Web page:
Parents who allow their children with asthma to be exposed to second hand smoke (SHS) at home need to know the risk is high their child will be hospitalized. In fact, the risk is nearly double that for kids with asthma who are not exposed to SHS.
An article in the Annals of Allergy, Asthma and Immunology, the scientific publication of the American College of Allergy, Asthma and Immunology (ACAAI), reviewed 25 studies investigating smoking exposure at home. More than 430,000 children were included, with a mean age of 7.6 years of age. The majority - 96 percent - of the studies investigated smoking exposure at home.
"Previous studies have linked SHS exposure with increased asthma prevalence, poorer asthma control and increased symptoms," said Zhen Wang, PhD, lead author of the study. "We wanted to quantify the strength of the association, and to show just how much greater the risk is of hospitalization for kids with asthma who are exposed to SHS in the home."
The article says children are perhaps more likely to be negatively affected by cigarette exposure than adults due to the immaturity of their lungs and immune systems. In addition, toxins such as SHS reduce lung growth rates, even though details of how this occurs aren't entirely known.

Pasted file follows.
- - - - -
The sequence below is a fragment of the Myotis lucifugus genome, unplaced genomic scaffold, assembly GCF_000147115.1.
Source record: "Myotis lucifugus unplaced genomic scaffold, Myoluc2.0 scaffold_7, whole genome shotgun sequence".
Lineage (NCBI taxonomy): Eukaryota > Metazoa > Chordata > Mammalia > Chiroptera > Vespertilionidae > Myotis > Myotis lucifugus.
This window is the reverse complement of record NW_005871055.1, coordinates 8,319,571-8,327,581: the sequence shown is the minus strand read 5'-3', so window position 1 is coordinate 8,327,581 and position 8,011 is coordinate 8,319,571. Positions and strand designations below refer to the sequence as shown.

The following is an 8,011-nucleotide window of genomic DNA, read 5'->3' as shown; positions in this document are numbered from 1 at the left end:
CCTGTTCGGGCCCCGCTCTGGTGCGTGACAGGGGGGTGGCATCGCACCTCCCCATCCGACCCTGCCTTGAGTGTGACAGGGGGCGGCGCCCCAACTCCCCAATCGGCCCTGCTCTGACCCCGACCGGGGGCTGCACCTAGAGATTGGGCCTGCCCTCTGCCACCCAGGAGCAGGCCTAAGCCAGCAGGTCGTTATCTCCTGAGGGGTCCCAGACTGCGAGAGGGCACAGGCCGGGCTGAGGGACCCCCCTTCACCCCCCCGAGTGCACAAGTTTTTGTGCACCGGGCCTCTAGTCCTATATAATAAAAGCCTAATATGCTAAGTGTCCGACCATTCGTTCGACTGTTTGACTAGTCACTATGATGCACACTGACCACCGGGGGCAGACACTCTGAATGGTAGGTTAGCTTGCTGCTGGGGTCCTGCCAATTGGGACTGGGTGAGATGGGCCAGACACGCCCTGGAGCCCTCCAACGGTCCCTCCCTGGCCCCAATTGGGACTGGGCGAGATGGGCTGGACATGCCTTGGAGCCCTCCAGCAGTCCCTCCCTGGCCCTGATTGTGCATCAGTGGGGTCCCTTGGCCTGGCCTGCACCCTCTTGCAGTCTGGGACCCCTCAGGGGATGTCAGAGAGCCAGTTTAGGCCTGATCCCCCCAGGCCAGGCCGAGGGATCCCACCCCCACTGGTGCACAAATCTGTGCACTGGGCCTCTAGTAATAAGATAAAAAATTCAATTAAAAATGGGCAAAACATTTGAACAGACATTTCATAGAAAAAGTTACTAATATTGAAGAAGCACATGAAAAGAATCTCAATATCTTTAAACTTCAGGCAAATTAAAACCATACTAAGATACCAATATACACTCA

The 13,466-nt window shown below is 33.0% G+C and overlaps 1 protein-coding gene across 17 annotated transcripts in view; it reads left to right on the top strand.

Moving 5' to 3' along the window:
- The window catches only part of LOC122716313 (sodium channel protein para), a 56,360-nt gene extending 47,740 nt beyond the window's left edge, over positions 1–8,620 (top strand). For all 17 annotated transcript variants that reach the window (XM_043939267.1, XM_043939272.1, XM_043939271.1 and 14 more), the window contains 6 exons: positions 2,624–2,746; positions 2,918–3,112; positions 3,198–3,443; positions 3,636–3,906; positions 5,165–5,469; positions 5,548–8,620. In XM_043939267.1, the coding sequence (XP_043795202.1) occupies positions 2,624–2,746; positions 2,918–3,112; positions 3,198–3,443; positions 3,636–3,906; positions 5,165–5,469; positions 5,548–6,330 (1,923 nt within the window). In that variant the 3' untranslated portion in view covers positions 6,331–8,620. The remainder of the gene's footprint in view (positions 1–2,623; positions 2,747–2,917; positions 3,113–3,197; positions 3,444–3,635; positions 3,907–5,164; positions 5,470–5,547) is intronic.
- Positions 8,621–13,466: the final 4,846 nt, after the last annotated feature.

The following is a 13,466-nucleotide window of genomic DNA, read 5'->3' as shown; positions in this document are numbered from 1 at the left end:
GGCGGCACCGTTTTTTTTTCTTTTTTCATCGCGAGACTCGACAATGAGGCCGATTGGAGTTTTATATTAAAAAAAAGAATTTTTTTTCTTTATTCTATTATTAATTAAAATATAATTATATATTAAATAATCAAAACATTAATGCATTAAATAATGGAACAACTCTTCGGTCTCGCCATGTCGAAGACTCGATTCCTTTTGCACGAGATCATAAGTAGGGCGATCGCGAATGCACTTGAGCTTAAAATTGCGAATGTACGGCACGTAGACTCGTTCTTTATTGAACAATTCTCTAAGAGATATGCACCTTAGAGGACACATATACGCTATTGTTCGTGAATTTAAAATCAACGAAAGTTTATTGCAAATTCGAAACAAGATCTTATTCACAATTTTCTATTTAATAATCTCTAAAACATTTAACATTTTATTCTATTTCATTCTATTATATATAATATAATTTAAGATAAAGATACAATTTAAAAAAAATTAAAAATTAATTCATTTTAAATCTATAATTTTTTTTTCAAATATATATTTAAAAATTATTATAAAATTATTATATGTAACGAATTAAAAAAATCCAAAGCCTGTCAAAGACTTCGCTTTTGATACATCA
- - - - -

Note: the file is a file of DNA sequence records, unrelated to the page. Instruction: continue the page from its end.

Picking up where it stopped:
"The results of this review serve as a reminder to parents of just how dangerous it is to expose their children to SHS," said allergist Avni Joshi, MD, ACAAI member and senior author of the article. "Allergists are trained to work with both children and adults to get their asthma under control. Controlled asthma means fewer emergency room visits, hospitalizations and proper use of long-term controller medications. An allergist can also help avoid over-reliance on quick-relief medications and work on modifiable risk factors for poor asthma outcomes like assessing and addressing tobacco exposures. Some allergists have developed family-centered tobacco control programs which address parents' tobacco use during a clinic visit for a child with asthma."
Only a small percentage of patients who could benefit from specialty care are referred to an allergist and the majority of patients - including a disproportionate number of children - do not receive adequate care to control asthma, its debilitating symptoms and the increased costs of uncontrolled asthma.
According to the ACAAI Asthma Management and the Allergist: Better Outcomes at Lower Cost, asthma care provided by allergists is associated with better patient outcomes across a range of important markers. Compared to care provided by generalists, patients getting care from an allergist have fewer hospitalizations and emergency room visits, higher ratings for the quality of care, fewer restrictions in activities and improved physical functioning. The ACAAI Scope and Impact of the Asthma Epidemic infographic contains valuable asthma management information.